The first reference fails on the grounds of relevance to the topic at hand - its just a highly general truism.

The second fails on the grounds of just being the personal opinion of a potentially highly biased advocate.

Net effect: zero

Bass Traps and Other Treatments: Why so frequently assumed necessary?

Reply #253
most of the evidence that Toole relies on was not developed using DBTs 
One difference is my 30+ years of experience with actually trying to DBT speakers. 
In general the differences between speakers are easy enough to hear.

treatments have audible effects and if you manage them well they can improve SQ 
Most people who are professionally engaged in audio "know" that the sonic changes wrought by nominal changes to room acoustics
are readily audible and measurable and can be effectively and reliably managed by trained people based on sighted evaluations

It has been conclusively proven that casual sighted listening evaluations are 100% susceptible to false positives 

Net effect: zero

I'd say more like -3 at least
Loudspeaker manufacturer

Bass Traps and Other Treatments: Why so frequently assumed necessary?

Reply #254
[...]

Still waiting for an on-topic post from you.

Now I wonder if you even understand the purpose of the topic.  Read the original post for a refresher (if not for the first time).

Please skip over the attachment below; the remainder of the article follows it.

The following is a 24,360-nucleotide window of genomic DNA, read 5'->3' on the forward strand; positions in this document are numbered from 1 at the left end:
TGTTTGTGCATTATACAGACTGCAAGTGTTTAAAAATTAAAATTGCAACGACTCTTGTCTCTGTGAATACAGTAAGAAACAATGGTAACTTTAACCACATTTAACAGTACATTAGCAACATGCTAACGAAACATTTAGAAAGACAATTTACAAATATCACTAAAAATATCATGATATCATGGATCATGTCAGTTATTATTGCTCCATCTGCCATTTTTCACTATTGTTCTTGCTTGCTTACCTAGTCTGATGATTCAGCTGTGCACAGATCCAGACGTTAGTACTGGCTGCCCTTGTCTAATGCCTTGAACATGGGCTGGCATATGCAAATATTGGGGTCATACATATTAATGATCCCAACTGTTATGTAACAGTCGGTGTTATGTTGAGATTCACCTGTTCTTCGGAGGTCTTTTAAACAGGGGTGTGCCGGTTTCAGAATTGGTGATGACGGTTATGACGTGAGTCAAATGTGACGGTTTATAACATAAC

Is 24-bit/192kHz good enough for your lo-fi vinyl, or do you need 32/384?


Bass Traps and Other Treatments: Why so frequently assumed necessary?

Reply #256
Or rather, it is not assumed, it is known.

Go into a relatively empty, typical rectangular room with flat hard walls, floor, ceiling and you'll know why.

"I hear it when I see it."

Bass Traps and Other Treatments: Why so frequently assumed necessary?

Reply #257
Or rather, it is not assumed, it is known.

Go into a relatively empty, typical rectangular room with flat hard walls, floor, ceiling and you'll know why.



Not if you are stone deaf.  That may explain the surprising recent skeptical comments about room acoustics - the commentators are stone deaf and don't hear the natural differences in the acoustics of various rooms that the rest of us hear.

Bass Traps and Other Treatments: Why so frequently assumed necessary?

Reply #258
Not if you are stone deaf.  That may explain the surprising recent skeptical comments about room acoustics - the commentators are stone deaf and don't hear the natural differences in the acoustics of various rooms that the rest of us hear.

Amir, are you just trying to be cruel to an sick old man whose ears are well past their prime?
When I served in the US Army (drafted) in the 1960s they had no clue about hearing protection. I qualified with 3 different firearms, worked on firing ranges, and worked routinely for about 30 months in a very noisy environment. While any damage that may have related to those experiences did not seem to hurt my hearing acuity that much when I was younger, these days things are far worse.

I now struggle to hear the effects of an 8 KHz brick wall filter at normal listening levels.